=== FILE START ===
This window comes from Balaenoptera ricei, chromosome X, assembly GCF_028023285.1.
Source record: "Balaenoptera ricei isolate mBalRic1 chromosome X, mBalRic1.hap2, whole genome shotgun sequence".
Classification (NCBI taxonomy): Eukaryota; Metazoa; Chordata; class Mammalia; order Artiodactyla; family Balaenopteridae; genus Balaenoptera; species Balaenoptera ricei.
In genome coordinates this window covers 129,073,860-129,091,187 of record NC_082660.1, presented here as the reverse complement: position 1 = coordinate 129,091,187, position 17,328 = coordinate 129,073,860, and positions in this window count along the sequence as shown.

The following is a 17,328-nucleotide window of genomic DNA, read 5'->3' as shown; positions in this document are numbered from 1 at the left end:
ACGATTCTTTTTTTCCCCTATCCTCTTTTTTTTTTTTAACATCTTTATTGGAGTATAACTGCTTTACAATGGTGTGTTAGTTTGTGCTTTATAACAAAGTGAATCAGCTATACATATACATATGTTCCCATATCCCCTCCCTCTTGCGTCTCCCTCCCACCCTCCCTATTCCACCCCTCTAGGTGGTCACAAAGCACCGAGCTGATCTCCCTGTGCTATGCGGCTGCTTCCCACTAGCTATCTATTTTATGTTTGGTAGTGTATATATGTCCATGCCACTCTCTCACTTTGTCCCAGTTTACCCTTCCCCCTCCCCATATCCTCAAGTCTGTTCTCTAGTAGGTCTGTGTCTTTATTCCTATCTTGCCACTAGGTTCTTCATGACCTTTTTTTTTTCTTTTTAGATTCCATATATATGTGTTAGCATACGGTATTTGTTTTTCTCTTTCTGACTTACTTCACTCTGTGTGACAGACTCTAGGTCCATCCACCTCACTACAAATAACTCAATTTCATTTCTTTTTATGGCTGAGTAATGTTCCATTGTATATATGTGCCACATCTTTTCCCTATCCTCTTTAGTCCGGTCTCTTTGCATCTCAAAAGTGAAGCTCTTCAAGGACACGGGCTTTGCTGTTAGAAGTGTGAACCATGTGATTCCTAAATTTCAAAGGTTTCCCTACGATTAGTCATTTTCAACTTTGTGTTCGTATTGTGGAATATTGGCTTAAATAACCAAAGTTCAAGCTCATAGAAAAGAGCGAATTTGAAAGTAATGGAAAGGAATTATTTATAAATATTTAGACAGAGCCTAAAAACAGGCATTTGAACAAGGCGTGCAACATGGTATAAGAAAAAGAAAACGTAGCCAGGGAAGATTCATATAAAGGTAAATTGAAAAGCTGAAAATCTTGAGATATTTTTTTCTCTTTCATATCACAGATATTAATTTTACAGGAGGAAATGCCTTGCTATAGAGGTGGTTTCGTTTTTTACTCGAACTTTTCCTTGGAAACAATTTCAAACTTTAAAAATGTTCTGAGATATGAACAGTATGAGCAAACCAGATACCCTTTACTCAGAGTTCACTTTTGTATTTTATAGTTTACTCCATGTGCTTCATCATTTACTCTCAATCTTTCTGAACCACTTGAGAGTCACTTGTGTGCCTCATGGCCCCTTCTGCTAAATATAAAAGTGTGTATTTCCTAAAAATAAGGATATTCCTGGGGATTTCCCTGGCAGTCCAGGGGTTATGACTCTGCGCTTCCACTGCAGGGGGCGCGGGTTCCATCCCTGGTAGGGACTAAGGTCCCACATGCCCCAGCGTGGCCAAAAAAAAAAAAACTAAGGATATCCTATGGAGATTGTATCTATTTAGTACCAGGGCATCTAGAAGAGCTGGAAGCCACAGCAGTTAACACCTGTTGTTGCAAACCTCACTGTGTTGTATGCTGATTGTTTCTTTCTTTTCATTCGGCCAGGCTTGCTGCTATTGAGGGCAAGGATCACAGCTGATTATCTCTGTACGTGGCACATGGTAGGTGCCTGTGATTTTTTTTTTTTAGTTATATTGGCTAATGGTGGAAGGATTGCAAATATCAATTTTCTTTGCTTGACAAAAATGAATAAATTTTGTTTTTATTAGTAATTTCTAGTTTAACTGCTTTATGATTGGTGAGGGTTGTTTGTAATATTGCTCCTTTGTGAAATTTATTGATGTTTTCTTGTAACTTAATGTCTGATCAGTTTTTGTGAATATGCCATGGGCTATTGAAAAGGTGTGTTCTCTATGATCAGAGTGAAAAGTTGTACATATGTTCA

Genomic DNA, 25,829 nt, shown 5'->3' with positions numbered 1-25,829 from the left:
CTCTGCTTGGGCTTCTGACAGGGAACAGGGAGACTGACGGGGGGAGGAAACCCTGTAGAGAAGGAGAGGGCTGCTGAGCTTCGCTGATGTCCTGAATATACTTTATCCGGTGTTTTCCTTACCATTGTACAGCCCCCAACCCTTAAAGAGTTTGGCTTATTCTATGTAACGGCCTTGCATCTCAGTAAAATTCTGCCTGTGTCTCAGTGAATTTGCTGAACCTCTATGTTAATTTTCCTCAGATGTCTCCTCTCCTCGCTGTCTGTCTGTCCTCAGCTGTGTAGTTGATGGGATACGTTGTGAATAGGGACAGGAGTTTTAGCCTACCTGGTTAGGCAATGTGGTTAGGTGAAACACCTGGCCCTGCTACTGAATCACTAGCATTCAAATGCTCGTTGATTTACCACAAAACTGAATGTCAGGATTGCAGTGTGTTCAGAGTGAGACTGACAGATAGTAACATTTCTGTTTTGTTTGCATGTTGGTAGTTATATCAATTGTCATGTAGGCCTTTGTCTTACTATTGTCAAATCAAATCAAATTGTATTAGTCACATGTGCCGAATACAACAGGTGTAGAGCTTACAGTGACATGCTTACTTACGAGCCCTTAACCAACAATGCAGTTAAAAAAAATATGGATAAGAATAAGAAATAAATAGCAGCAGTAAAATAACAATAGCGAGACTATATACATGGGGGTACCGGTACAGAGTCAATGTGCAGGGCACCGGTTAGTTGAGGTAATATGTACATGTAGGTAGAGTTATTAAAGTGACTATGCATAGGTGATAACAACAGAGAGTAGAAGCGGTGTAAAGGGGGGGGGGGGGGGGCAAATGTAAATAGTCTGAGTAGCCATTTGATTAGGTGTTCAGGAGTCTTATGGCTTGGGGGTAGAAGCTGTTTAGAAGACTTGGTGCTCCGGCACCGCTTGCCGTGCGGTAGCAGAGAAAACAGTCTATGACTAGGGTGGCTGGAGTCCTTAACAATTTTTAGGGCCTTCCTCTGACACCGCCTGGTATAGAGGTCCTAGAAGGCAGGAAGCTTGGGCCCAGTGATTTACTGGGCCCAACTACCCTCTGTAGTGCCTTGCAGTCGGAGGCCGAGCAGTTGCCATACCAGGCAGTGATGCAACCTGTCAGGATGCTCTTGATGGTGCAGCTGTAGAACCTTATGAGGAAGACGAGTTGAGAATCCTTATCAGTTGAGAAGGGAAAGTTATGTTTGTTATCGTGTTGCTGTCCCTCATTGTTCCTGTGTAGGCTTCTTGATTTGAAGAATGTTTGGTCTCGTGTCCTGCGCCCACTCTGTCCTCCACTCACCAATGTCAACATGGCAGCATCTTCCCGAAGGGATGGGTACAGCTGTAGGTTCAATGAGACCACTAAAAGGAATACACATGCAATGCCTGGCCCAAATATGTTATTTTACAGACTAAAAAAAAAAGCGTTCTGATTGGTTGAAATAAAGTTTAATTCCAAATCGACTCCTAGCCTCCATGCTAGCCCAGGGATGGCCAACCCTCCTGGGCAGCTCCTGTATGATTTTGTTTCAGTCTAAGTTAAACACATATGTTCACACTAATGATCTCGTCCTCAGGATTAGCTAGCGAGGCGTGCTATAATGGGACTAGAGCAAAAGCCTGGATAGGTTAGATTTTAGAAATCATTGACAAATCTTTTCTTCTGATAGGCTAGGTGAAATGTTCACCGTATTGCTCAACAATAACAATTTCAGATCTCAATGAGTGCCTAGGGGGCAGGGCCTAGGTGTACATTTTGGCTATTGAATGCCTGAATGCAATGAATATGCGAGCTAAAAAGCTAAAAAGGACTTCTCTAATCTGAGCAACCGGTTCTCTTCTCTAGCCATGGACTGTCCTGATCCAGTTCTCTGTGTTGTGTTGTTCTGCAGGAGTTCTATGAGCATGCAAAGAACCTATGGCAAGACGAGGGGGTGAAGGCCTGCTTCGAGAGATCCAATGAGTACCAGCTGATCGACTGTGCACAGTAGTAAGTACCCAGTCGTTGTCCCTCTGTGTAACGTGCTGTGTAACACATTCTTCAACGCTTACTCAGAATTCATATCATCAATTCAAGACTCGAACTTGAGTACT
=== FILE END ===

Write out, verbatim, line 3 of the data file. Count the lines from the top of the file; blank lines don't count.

Classification (NCBI taxonomy): Eukaryota; Metazoa; Chordata; class Mammalia; order Artiodactyla; family Balaenopteridae; genus Balaenoptera; species Balaenoptera ricei.